The European Union is the global frontrunner in the adoption of electric vehicles (EVs): Member countries are responsible for more than a quarter of the world’s EV production, and EVs represented roughly 20% of its new-car sales in 2021.
Yet a larger uptake of EVs will require a major build-out of Europe’s EV-charging infrastructure. In 2021, the continent had an estimated 375,000 charging stations. But a recent analysis by McKinsey, conducted for a report from the European Automobile Manufacturers Association (ACEA), suggests that — in even the most conservative scenario — the EU-27 will need at least 3.4 million operational public charging points by 2030.
Wireless EV charging a reality with engineering plastics
Wireless charging technology is one piece of the puzzle that may enable faster rollout of EV charging infrastructure. Wired and wireless are actually complementary, according to Richard Cheung, Global Strategic Marketing Manager, Transportation & Advanced Polymers, at DuPont (now Celanese). “Wireless makes sense where there is limited space, as the charging transmitter is embedded in the ground and the vehicle pad [receiver] is mounted on the underside of the vehicle. As it operates via induction, it is safer,” he says. “It may even enable charging on the fly in autonomous vehicles traveling at 20 to 30 km/hour over charging transmitters embedded in the road.”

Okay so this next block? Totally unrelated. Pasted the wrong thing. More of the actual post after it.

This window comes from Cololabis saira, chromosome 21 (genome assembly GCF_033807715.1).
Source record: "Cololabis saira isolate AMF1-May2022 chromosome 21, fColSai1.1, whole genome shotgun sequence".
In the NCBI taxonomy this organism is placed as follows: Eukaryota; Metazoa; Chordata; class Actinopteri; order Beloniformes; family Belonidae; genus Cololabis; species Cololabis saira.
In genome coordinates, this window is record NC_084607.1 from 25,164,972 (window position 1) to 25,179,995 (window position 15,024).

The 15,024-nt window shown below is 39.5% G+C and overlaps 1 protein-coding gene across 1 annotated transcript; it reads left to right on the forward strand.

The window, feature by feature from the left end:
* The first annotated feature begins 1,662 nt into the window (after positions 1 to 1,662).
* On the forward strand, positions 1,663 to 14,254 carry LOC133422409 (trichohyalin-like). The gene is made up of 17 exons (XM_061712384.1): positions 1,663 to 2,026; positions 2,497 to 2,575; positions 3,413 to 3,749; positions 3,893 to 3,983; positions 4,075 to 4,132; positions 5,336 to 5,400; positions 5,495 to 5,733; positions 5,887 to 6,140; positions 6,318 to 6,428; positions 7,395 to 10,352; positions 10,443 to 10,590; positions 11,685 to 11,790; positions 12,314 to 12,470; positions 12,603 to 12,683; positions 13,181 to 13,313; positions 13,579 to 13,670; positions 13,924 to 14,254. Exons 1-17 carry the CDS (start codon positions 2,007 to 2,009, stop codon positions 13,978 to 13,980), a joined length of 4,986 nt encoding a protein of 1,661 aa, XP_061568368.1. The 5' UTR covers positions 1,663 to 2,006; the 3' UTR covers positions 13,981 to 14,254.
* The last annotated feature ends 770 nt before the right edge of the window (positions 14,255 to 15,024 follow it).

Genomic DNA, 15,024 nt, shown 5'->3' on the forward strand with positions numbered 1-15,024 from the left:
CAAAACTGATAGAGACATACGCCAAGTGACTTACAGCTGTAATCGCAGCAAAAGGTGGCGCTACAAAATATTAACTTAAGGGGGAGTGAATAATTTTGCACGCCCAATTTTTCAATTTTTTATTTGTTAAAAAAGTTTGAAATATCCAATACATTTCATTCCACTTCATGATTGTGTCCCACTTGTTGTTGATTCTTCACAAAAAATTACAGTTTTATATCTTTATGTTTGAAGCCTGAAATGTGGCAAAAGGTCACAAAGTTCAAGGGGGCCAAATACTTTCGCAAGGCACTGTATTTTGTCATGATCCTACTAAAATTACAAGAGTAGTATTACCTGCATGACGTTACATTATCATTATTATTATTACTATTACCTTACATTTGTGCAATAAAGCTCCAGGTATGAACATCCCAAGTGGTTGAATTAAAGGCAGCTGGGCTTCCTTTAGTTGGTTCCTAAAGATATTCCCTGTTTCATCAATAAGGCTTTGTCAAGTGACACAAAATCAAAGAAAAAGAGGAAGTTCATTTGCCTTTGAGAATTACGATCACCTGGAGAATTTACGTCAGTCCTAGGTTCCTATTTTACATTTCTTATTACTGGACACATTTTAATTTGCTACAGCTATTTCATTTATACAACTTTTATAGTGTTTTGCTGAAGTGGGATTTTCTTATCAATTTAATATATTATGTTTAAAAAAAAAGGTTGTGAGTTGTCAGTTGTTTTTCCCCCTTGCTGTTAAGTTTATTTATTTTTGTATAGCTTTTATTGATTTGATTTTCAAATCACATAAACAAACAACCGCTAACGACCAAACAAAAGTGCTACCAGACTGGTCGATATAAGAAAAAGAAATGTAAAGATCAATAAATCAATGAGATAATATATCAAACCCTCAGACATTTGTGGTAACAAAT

Another key advantage of wireless is that it removes the need for compatible plugs. DuPont has developed various polyamide materials for the EV sector, including a 30% glass-filled polyphthalamide (PPA) material designated as HTNFR53G30NH that resists damage from stone impact and realizes surface aesthetics that enable the elimination of paint.
Image courtesy of DuPont